Pato Banton

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Pato Banton
Birth namePatrick Murray
Born(1961-10-05) 5 October 1961 (age 52)
OriginBirmingham, England
GenresReggae
Years activeearly 1980s–present
LabelsFashion, Ariwa, IRS
Associated actsRay Watts, Beshara, Reggae Revolution
Websitehttp://www.patobanton.com
 
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Pato Banton
Birth namePatrick Murray
Born(1961-10-05) 5 October 1961 (age 52)
OriginBirmingham, England
GenresReggae
Years activeearly 1980s–present
LabelsFashion, Ariwa, IRS
Associated actsRay Watts, Beshara, Reggae Revolution
Websitehttp://www.patobanton.com

Pato Banton (born Patrick Murray, 5 October 1961) is a reggae singer and toaster from Birmingham, England. He received the nickname 'Pato' (Jamaican Patois for "wise owl") from his stepfather, and 'Banton' from the disc jockey slang for a "heavyweight DJ".

Biography[edit]

Born in Birmingham, Banton first came to public attention in the early 1980s when he worked with The Beat.[1] He recorded "Pato and Roger a Go Talk" with Ranking Roger, included on the 1982 album Special Beat Service.[2] He went on to record a series of singles for Fashion Records and Don Christie Records.[2] He was one of the guest artists that appeared on the UB40 album Baggariddim in 1985. Banton's debut album was the 1985, Mad Professor-produced Mad Professor Captures Pato Banton, followed in 1987 by Never Give In, which included a collaboration with Paul Shaffer and a follow-up to his earlier collaboration with ranking Roger with "Pato and Roger Come Again".[3] After an EP in 1988, Banton released a more pop-oriented LP, Visions of the World, followed by 1990's Wize Up! (No Compromise), which included a college radio hit in Spirits in the Material World (The Police cover) and another collaboration, "Wize Up!", this time with David Hinds of Steel Pulse.[2]

Banton then worked on a live album and with Mad Professor, and then released 1992's Universal Love. The album Universal Love featured a song covered by Banton called "United We Stand", which was written by fellow Birmingham musician Ray Watts, of the group Beshara. After a 1994 British Number 1 hit in Baby Come Back (originally by Eddy Grant performing with The Equals), with Robin and Ali Campbell of UB40,[2] a best-of album was released, and Banton was invited by Sting to join him on his "This Cowboy Song" single.[3] 1996's Stay Positive was followed by Life Is a Miracle in 2000. Life Is a Miracle received a Grammy nomination for Best Reggae Album in 2001.[4] More recently, Banton has been playing with Mystic Roots, a reggae band formed in Chico, California.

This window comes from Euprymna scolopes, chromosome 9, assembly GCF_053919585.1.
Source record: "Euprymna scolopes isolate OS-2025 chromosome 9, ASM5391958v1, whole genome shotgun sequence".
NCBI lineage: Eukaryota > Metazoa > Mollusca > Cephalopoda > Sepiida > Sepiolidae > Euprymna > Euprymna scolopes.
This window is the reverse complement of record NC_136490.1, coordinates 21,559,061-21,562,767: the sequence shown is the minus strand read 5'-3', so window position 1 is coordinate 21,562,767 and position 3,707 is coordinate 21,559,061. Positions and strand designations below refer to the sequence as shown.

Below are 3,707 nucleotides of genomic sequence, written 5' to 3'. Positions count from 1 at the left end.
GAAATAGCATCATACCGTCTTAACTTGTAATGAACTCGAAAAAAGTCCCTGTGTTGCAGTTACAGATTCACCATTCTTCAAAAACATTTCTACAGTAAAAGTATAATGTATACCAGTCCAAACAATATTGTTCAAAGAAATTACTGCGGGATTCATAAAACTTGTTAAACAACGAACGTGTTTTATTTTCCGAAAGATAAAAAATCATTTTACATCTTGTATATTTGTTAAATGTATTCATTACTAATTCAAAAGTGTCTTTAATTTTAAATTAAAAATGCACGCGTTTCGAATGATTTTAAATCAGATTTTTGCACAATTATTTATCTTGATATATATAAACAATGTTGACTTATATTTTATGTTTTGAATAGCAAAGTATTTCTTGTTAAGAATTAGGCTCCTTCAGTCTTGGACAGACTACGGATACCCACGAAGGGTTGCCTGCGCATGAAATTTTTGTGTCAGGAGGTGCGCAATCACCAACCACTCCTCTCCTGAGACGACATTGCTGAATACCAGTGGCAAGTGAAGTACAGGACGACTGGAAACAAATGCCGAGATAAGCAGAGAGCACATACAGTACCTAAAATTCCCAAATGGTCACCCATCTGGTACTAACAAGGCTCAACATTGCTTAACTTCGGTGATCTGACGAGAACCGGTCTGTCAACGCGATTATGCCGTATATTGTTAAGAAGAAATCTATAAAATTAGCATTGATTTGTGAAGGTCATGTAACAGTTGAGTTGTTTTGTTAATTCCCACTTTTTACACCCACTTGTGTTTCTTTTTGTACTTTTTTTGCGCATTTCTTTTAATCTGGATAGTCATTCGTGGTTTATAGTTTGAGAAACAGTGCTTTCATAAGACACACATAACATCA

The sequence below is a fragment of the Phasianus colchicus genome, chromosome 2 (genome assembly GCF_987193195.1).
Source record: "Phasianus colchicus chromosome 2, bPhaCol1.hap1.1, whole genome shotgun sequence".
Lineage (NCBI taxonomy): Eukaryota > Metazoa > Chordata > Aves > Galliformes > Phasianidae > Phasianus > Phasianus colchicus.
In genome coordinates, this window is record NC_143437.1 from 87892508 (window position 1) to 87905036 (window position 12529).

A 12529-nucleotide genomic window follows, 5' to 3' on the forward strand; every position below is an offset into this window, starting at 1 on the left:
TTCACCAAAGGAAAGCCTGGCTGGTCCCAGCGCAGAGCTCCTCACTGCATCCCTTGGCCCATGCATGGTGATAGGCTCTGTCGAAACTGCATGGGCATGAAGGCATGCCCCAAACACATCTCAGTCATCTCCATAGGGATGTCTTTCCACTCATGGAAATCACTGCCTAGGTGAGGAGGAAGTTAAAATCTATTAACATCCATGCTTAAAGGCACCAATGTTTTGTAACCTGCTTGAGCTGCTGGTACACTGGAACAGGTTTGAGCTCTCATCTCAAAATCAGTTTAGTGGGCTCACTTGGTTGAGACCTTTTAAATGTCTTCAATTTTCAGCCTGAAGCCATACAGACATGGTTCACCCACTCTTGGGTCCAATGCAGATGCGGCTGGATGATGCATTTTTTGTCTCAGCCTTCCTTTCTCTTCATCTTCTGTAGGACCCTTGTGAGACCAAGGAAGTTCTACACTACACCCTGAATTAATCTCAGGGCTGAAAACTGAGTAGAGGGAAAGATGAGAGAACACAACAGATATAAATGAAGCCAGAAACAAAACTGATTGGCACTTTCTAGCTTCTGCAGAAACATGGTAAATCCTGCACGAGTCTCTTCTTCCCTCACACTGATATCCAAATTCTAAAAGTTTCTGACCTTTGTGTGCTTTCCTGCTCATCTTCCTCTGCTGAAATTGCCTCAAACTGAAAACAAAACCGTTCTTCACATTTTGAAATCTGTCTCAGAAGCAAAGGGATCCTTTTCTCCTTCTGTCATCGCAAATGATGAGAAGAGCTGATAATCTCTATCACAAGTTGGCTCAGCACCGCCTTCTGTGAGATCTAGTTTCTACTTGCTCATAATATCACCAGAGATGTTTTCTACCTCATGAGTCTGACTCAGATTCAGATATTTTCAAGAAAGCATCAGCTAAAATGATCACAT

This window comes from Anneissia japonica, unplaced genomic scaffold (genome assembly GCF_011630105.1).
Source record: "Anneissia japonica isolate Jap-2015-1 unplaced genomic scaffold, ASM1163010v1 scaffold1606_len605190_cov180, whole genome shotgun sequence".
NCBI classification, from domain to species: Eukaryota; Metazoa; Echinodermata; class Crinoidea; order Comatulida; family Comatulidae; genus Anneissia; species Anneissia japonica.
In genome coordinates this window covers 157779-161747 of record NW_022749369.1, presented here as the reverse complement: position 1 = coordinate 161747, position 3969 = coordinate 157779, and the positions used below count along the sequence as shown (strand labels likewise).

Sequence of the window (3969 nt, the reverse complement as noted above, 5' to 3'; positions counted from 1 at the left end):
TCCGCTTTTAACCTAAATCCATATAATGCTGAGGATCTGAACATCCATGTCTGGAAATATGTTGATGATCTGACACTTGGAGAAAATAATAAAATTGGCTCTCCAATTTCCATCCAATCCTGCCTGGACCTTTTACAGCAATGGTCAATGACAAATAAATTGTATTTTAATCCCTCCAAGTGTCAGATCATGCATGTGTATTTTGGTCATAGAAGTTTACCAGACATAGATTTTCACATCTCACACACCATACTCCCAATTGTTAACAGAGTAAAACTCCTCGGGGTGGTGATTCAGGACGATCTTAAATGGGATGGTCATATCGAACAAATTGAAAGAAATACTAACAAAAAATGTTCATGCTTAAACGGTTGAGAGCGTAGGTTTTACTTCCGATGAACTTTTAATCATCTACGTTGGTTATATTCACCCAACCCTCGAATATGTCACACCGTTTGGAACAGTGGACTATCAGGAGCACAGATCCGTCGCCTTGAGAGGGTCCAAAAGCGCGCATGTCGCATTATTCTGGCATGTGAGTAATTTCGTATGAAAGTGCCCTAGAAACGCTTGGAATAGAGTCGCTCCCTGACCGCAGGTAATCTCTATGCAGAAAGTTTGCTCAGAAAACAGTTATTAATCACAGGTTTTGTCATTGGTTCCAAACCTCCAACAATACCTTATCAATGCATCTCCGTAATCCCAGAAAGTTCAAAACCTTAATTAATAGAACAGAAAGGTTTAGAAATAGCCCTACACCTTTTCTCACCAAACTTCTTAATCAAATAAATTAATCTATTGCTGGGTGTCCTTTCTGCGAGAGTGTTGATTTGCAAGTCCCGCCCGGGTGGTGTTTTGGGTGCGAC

A period of deep reflection and meditation left Pato feeling guided to continue his musical journey. In early 2005 Spiritual Guide Yahe Boda invited Pato to do a short tour across America to “Gather the People in Praise.” This experience led to Pato recording the inspired double album entitled “The Words of Christ,” a narrated album of Christ’s teachings as revealed in The Urantia Book.

In 2006 he appeared onscreen in a brief cameo role, playing Jay, the owner of an upmarket bar, in the film Lycanthropy."

Pato's most recent release is Destination Paradise (2008). He began 2009 with the formation of a new band, the Now Generation, who undertook a state wide tour of the US, with a commitment to spreading the teachings of The Urantia Book through his performances and speaking engagements throughout the world.

Discography[edit]

Filmography[edit]

References[edit]

  1. ^ Barrow, Steve & Dalton, Peter (2004) The Rough Guide to Reggae, 3rd edn., Rough Guides, ISBN 1-84353-329-4, p.403
  2. ^ a b c d Larkin, Colin (1998) The Virgin Encyclopedia of Reggae, Virgin Books, ISBN 0-7535-0242-9, p.19-20
  3. ^ a b Moskowitz, David V. (2006) Caribbean Popular Music: an Encyclopedia of Reggae, Mento, Ska, Rock Steady, and Dancehall, Greenwood Press, ISBN 0-313-33158-8, p.21-22
  4. ^ CNN.com - Entertainment - 43rd Grammy Awards - February 21, 2001

External links[edit]